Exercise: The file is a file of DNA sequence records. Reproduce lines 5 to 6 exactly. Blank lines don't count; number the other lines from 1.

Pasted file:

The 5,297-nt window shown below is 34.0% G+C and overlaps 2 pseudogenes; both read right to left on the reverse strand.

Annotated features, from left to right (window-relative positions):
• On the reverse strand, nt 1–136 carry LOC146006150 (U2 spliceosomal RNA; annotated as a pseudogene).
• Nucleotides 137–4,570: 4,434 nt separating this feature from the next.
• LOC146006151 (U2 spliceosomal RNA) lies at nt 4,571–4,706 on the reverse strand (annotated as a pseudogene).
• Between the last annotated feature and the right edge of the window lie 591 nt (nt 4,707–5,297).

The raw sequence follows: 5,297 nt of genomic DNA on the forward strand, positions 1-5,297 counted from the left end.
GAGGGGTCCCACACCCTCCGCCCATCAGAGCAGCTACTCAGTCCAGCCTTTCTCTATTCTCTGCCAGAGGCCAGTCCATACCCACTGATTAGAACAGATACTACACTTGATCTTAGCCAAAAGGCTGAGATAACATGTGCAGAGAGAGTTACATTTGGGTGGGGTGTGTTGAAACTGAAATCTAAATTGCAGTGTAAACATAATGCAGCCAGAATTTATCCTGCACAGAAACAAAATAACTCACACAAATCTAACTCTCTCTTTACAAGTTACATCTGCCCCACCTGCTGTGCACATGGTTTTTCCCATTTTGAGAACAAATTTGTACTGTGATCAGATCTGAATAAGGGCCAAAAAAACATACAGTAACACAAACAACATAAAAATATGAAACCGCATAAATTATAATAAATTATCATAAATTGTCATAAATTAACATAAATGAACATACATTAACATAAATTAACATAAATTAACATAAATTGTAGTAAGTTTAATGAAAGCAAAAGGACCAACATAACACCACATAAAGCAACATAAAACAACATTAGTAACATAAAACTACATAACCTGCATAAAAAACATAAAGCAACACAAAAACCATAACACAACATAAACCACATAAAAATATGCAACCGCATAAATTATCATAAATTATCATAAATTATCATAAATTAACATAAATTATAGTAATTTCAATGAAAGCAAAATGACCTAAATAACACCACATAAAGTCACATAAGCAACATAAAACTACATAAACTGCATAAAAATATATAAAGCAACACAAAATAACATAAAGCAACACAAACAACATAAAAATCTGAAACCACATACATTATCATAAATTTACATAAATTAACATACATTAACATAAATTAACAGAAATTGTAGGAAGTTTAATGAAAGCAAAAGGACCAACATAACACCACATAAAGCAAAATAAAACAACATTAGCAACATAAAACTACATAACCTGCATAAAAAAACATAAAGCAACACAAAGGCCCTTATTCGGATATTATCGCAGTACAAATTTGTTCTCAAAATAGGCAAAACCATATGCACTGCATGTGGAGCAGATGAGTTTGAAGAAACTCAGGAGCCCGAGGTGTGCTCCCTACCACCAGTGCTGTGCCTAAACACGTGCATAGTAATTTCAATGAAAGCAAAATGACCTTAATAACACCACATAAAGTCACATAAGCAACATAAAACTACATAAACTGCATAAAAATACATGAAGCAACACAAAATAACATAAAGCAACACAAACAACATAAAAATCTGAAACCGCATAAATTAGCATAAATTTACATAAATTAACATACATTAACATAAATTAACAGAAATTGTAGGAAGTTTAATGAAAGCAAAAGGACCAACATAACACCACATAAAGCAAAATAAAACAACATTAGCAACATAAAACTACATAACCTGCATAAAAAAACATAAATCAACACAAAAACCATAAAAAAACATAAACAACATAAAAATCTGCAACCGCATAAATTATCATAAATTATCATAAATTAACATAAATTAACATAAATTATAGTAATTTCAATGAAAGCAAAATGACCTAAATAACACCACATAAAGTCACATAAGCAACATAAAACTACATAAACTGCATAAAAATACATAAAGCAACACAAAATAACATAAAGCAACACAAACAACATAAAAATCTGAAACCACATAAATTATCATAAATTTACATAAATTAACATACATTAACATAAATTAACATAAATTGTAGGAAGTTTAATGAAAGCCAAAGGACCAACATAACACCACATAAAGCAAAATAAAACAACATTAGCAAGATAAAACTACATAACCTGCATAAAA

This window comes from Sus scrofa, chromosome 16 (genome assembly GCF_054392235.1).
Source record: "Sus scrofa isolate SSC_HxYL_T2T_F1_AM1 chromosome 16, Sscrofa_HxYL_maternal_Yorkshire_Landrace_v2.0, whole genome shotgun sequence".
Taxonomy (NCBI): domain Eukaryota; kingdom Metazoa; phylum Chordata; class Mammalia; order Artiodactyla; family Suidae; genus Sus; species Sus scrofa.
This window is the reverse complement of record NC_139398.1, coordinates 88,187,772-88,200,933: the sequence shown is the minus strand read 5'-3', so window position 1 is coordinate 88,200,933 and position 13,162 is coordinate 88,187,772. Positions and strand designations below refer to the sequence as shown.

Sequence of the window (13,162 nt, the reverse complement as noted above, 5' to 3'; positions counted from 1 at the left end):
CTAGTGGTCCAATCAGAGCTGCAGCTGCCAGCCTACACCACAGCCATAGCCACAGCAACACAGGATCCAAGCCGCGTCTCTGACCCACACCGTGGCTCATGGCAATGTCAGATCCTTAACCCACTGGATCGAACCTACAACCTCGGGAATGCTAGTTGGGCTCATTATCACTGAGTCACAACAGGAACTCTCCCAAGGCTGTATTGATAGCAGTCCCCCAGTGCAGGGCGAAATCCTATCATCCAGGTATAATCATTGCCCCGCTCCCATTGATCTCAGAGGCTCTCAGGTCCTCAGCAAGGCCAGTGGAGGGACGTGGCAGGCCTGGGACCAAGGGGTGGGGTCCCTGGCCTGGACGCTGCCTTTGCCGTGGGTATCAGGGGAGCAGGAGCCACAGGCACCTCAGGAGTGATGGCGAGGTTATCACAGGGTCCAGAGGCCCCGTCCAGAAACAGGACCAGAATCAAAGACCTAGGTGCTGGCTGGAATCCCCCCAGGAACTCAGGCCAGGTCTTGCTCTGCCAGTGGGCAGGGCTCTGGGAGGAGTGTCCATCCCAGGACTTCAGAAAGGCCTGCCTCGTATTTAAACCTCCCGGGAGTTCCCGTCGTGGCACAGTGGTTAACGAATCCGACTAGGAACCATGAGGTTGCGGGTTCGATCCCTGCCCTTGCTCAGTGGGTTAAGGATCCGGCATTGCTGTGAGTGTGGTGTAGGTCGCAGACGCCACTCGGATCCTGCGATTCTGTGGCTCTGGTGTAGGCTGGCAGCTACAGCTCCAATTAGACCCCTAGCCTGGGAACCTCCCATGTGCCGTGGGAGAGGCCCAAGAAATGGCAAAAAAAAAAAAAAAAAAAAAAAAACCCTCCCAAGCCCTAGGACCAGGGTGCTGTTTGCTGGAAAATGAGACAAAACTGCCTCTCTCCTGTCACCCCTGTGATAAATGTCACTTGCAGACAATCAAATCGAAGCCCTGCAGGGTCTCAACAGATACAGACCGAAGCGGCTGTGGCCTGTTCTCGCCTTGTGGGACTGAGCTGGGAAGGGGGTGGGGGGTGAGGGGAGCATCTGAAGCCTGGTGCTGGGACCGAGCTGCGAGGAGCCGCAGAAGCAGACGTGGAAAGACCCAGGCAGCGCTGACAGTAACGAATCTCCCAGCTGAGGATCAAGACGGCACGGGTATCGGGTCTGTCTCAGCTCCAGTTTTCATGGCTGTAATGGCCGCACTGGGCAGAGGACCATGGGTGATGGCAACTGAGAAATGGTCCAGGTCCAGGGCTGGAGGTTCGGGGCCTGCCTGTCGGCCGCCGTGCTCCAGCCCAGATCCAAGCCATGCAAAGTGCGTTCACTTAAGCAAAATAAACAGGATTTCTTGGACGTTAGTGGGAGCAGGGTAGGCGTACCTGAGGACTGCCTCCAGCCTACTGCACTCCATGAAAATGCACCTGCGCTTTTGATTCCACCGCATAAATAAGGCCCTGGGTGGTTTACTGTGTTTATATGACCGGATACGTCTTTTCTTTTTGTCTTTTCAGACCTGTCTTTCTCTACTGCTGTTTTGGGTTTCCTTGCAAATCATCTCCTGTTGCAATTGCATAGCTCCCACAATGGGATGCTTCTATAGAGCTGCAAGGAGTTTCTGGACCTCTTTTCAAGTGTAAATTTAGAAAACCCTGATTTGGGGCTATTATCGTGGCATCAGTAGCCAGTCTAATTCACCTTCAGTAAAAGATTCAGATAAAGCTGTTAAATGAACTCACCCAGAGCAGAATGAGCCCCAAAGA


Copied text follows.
• LOC146006151 (U2 spliceosomal RNA) lies at nt 4,571–4,706 on the reverse strand (annotated as a pseudogene).
• Between the last annotated feature and the right edge of the window lie 591 nt (nt 4,707–5,297).